The last few things I intend to do in preparation for the expansion are to finish up the Fishing skill on Spinks and level my warlock from 83 to 85. I have toyed with laying in some materials so that I could grab 10 points in Blacksmithing as soon as the crafting cap is raised (ie. by making PvP gear which is currently orange to me), I just don’t know whether I can be bothered.   My priestlet now has engineering and tailoring up to 500, which will let her pick up the Pandaria upgrades and my enchanting alt also has enchanting at 500 for the same reason.

As WoW players will know, it is extremely common for players to have a few crafting alts. I kind of wish Blizzard would just allow crafting skills to be account wide at this point, because no one should have to level enchanting more than once, ever.

I have also been selling off various bits and pieces, but without the sort of laser intensity or the scale that gold making glyph sellers apply to their work. Having said that, belt buckles and weapon chains both turn a good profit, as do bags (as usual) and crafted engineering pets. I will probably go into the expansion with about 50k gold on my main and 20k gold on a couple of alts, which is plenty for anything I might need to do. I also suspect that the main money making window for Blacksmiths will be in crafting entry level PvP gear at the start of the expansion and every arena season, at least if things follow the same pattern as Cataclysm.

Everything old is new again

In a few weeks time, the busy Cataclysm endgame zones will be quiet again. Only the starting zones will see an influx of levelling characters who will probably reach the expansion max and move on before ever spending time in the Firelands daily quest area or Twilight Highlands.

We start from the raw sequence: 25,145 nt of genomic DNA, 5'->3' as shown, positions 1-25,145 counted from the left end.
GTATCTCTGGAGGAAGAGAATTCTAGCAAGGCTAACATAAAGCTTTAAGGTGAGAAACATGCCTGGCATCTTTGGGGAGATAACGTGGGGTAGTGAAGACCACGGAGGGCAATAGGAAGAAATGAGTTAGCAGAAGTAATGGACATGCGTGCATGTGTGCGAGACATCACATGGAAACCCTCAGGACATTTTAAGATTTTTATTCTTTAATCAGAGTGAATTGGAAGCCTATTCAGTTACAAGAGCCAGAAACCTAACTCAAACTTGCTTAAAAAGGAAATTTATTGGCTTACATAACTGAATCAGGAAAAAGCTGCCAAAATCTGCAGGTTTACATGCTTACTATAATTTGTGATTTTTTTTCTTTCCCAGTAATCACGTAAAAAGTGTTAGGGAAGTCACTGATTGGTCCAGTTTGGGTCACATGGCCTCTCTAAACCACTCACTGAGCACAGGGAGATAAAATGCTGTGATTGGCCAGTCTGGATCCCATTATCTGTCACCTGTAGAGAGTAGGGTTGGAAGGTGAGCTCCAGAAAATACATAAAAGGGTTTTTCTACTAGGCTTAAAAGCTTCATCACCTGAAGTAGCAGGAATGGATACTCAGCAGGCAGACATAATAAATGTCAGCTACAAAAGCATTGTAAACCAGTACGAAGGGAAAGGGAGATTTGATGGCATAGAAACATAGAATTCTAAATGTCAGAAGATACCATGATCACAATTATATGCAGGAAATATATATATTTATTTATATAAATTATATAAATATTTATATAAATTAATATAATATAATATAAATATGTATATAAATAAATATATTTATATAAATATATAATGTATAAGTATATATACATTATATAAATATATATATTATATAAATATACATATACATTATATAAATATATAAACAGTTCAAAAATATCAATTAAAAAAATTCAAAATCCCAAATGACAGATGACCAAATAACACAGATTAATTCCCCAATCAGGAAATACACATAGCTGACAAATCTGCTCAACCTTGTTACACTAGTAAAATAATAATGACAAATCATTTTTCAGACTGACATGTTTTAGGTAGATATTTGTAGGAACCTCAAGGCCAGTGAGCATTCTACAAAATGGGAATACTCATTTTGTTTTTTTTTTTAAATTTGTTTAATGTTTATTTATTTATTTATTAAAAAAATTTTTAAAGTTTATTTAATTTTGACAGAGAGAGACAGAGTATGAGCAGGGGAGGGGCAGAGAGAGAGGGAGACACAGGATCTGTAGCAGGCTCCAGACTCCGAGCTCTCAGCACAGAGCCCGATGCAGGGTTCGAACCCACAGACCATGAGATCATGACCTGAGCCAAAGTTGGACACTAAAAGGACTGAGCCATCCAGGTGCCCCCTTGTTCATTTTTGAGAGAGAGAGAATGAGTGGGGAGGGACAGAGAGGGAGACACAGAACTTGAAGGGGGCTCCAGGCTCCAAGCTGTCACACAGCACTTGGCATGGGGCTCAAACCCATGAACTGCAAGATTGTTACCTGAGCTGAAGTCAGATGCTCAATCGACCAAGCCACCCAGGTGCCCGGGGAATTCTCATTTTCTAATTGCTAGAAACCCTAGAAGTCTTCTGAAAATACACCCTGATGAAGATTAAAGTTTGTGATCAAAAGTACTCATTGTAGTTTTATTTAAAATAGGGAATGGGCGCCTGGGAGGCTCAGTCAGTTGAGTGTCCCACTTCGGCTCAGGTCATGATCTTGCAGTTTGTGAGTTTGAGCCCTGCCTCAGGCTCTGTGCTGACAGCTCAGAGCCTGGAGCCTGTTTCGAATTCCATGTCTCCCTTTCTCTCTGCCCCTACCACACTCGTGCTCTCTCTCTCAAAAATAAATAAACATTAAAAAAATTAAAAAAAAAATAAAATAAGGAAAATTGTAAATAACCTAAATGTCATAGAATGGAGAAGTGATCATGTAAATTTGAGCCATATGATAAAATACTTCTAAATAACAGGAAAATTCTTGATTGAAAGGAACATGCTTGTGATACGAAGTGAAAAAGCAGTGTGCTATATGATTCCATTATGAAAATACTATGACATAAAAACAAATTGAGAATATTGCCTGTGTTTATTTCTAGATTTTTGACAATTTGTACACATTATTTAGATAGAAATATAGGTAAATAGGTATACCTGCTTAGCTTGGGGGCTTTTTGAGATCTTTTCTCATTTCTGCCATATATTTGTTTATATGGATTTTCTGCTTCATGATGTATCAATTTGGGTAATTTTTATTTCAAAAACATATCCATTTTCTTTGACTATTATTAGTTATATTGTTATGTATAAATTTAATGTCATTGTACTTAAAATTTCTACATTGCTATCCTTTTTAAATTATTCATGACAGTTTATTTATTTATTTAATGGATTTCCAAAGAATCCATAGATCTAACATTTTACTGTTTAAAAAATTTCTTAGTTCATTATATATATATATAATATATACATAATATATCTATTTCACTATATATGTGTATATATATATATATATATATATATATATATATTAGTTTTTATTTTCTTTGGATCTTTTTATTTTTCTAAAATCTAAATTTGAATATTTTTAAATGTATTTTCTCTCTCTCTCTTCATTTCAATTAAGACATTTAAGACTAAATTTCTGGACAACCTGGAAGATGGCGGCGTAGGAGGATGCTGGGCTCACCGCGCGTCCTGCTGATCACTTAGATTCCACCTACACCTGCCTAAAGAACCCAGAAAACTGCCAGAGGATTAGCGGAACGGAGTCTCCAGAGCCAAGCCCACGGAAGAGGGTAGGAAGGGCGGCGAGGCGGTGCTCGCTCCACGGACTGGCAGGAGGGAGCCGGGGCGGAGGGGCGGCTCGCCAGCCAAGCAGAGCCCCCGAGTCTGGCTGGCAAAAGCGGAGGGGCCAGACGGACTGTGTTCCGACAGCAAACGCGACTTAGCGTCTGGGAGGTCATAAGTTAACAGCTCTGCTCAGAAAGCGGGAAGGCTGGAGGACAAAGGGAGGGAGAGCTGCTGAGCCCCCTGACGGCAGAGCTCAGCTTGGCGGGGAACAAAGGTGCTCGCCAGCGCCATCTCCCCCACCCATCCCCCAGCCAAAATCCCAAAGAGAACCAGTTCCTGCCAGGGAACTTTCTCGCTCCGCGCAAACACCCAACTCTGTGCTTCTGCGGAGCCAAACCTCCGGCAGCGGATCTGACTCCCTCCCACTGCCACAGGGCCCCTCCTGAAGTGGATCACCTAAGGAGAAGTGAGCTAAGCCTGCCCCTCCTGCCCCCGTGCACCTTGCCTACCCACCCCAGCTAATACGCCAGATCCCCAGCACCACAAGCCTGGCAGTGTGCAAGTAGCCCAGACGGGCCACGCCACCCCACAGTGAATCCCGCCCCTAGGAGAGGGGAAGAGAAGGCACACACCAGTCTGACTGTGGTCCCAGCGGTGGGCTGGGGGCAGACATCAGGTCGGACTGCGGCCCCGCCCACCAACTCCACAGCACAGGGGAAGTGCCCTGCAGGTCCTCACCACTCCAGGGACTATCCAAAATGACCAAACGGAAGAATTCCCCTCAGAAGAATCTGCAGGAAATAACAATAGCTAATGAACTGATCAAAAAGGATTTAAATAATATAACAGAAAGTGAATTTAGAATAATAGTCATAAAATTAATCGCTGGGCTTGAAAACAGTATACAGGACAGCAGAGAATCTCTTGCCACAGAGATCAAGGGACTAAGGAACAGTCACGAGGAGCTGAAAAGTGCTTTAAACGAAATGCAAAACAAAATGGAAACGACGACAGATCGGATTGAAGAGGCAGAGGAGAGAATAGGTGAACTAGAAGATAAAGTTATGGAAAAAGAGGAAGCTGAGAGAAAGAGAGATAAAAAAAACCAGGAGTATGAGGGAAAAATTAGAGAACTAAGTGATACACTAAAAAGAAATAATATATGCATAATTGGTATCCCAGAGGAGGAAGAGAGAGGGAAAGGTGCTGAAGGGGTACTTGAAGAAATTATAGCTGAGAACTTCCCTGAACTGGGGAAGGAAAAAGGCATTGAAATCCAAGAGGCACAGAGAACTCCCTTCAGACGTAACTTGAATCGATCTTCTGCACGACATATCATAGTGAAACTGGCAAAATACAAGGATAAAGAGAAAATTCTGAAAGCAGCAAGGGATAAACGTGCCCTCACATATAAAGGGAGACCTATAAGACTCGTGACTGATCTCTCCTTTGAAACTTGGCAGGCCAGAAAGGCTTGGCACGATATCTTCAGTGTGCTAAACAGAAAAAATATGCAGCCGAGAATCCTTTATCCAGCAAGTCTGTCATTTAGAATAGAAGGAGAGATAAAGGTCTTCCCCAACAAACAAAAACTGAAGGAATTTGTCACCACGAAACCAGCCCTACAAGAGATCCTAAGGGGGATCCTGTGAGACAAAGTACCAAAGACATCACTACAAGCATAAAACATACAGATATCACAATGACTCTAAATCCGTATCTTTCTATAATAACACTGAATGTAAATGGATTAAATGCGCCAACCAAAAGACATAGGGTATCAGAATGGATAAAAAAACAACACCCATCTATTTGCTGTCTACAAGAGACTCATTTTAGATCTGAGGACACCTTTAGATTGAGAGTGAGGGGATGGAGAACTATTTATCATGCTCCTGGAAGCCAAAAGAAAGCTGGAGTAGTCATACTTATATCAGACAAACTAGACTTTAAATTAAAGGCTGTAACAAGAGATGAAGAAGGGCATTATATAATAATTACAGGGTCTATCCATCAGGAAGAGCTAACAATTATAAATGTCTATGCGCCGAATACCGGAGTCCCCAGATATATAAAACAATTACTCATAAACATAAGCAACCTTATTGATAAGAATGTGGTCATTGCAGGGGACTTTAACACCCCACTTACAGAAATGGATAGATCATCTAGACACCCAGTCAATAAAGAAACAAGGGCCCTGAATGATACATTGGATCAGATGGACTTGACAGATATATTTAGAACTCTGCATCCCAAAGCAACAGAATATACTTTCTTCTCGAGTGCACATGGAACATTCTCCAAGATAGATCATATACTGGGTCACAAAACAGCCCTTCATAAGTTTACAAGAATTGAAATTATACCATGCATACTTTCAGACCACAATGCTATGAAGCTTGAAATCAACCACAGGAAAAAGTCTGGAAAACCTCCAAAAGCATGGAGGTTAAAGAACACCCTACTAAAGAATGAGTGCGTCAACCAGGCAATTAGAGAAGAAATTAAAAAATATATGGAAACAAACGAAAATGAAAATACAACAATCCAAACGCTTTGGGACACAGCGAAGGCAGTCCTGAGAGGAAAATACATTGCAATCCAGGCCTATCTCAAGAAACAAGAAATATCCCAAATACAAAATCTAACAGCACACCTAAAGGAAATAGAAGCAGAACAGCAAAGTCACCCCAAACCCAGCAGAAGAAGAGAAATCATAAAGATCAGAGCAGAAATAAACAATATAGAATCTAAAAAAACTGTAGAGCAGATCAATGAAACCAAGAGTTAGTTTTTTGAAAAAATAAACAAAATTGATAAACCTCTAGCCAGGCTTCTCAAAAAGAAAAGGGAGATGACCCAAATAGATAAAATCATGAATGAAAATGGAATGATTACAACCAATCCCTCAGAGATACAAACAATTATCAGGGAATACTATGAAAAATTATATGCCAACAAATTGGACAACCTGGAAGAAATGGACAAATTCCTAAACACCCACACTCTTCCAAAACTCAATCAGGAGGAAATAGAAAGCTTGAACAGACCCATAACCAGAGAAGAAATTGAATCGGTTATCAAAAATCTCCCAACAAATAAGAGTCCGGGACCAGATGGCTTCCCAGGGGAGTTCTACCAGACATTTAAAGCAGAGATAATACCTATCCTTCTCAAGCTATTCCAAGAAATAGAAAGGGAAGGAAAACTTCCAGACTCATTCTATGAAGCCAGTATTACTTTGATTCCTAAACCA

I flew round the now-deserted old TBC endgame zones, to remember again how this impacted previous expansions. Some drink to remember, some drink to forget.

netherstorm

How are you spending the last few weeks of Cataclysm, if you are playing WoW?

Random musings: SWTOR event, MoP trailer, and GW2 fanboism

I was hoping very much that Bioware would be able to use the SWTOR world event (that had been hinted at by dataminers after the last patch) to regain  the community’s confidence. Demonstrating the ability to keep putting out good quality updates  would do a lot to win people over to the future of the game in the upcoming F2P environment.

Things began with the news bots on the fleet, directing players to Nar Shaddaa to pick up the first part of the quest. The second part followed via in game mail, which led to another questline that runs in parallel. Basically the A questline involves characters trying to find various items in a scavenger hunt. The B questline involves trying to figure out whether the scavenger hunt has a nefarious underlying purpose.

Some of the scavenger item quests are supported by actual quests telling you where to go and (vaguely) what to do. Others are hinted at via in game conversations. I’m not entirely sure what the clues are since I didn’t personally see any, I may not have been hanging out in the right area, or not for long enough. I imagine a lot of people are using websites to find their items. Dulfy, as usual, has a great summary for anyone who is interested in running through the event.

Rewards are mostly cosmetic, with a couple of weapons included with purple mods that only cover a couple of classes.  If you finish the grand acquisition quest there are some titles and light side/ dark side points up for grabs also. We have also been informed that the event will last only for one week.

Rohan wonders if the event was designed to allow hardcore players to run through it quickly with slower paths for more casual players. This would have been cool if true, it was a good idea on his part; but it turns out one of the ways for players to complete things fast was a bug and the quests don’t actually expand slowly to include all the items eventually.